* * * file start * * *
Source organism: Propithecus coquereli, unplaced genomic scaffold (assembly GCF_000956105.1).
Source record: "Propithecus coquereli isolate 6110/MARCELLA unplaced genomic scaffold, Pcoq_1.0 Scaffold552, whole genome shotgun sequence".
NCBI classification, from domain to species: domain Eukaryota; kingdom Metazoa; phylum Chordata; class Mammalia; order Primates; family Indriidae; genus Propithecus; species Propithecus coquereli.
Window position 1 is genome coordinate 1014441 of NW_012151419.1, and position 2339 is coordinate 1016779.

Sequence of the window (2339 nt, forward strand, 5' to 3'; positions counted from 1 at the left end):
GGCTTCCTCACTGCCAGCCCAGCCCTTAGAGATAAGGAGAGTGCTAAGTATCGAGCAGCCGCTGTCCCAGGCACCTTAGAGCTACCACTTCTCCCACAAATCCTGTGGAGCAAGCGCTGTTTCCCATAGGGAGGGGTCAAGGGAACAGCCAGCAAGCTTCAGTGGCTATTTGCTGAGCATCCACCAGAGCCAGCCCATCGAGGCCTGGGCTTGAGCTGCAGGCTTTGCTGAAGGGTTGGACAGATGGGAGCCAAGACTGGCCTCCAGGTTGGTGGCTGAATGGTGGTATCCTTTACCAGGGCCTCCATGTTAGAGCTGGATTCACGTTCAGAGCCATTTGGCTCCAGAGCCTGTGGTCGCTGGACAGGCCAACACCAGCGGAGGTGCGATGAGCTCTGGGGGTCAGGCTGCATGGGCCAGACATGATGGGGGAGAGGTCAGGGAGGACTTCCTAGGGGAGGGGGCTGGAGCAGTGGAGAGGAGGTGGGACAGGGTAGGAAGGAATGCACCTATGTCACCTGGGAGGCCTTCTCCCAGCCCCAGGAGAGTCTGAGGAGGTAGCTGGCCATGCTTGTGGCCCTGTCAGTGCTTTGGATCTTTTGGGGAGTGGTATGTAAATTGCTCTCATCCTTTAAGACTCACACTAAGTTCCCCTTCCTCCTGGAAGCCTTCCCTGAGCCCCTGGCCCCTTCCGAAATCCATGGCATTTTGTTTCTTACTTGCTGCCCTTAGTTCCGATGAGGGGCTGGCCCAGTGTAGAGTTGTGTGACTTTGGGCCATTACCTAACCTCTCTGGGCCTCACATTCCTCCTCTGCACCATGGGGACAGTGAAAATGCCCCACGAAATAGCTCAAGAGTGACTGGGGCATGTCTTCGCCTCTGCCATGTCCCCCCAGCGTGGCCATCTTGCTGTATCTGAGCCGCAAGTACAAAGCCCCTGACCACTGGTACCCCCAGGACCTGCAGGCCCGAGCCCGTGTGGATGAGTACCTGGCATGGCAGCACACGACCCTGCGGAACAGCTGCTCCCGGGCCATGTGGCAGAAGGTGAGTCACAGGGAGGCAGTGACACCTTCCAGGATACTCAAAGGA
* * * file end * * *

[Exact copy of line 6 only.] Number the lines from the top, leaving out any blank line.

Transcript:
GGCTTCCTCACTGCCAGCCCAGCCCTTAGAGATAAGGAGAGTGCTAAGTATCGAGCAGCCGCTGTCCCAGGCACCTTAGAGCTACCACTTCTCCCACAAATCCTGTGGAGCAAGCGCTGTTTCCCATAGGGAGGGGTCAAGGGAACAGCCAGCAAGCTTCAGTGGCTATTTGCTGAGCATCCACCAGAGCCAGCCCATCGAGGCCTGGGCTTGAGCTGCAGGCTTTGCTGAAGGGTTGGACAGATGGGAGCCAAGACTGGCCTCCAGGTTGGTGGCTGAATGGTGGTATCCTTTACCAGGGCCTCCATGTTAGAGCTGGATTCACGTTCAGAGCCATTTGGCTCCAGAGCCTGTGGTCGCTGGACAGGCCAACACCAGCGGAGGTGCGATGAGCTCTGGGGGTCAGGCTGCATGGGCCAGACATGATGGGGGAGAGGTCAGGGAGGACTTCCTAGGGGAGGGGGCTGGAGCAGTGGAGAGGAGGTGGGACAGGGTAGGAAGGAATGCACCTATGTCACCTGGGAGGCCTTCTCCCAGCCCCAGGAGAGTCTGAGGAGGTAGCTGGCCATGCTTGTGGCCCTGTCAGTGCTTTGGATCTTTTGGGGAGTGGTATGTAAATTGCTCTCATCCTTTAAGACTCACACTAAGTTCCCCTTCCTCCTGGAAGCCTTCCCTGAGCCCCTGGCCCCTTCCGAAATCCATGGCATTTTGTTTCTTACTTGCTGCCCTTAGTTCCGATGAGGGGCTGGCCCAGTGTAGAGTTGTGTGACTTTGGGCCATTACCTAACCTCTCTGGGCCTCACATTCCTCCTCTGCACCATGGGGACAGTGAAAATGCCCCACGAAATAGCTCAAGAGTGACTGGGGCATGTCTTCGCCTCTGCCATGTCCCCCCAGCGTGGCCATCTTGCTGTATCTGAGCCGCAAGTACAAAGCCCCTGACCACTGGTACCCCCAGGACCTGCAGGCCCGAGCCCGTGTGGATGAGTACCTGGCATGGCAGCACACGACCCTGCGGAACAGCTGCTCCCGGGCCATGTGGCAGAAGGTGAGTCACAGGGAGGCAGTGACACCTTCCAGGATACTCAAAGGA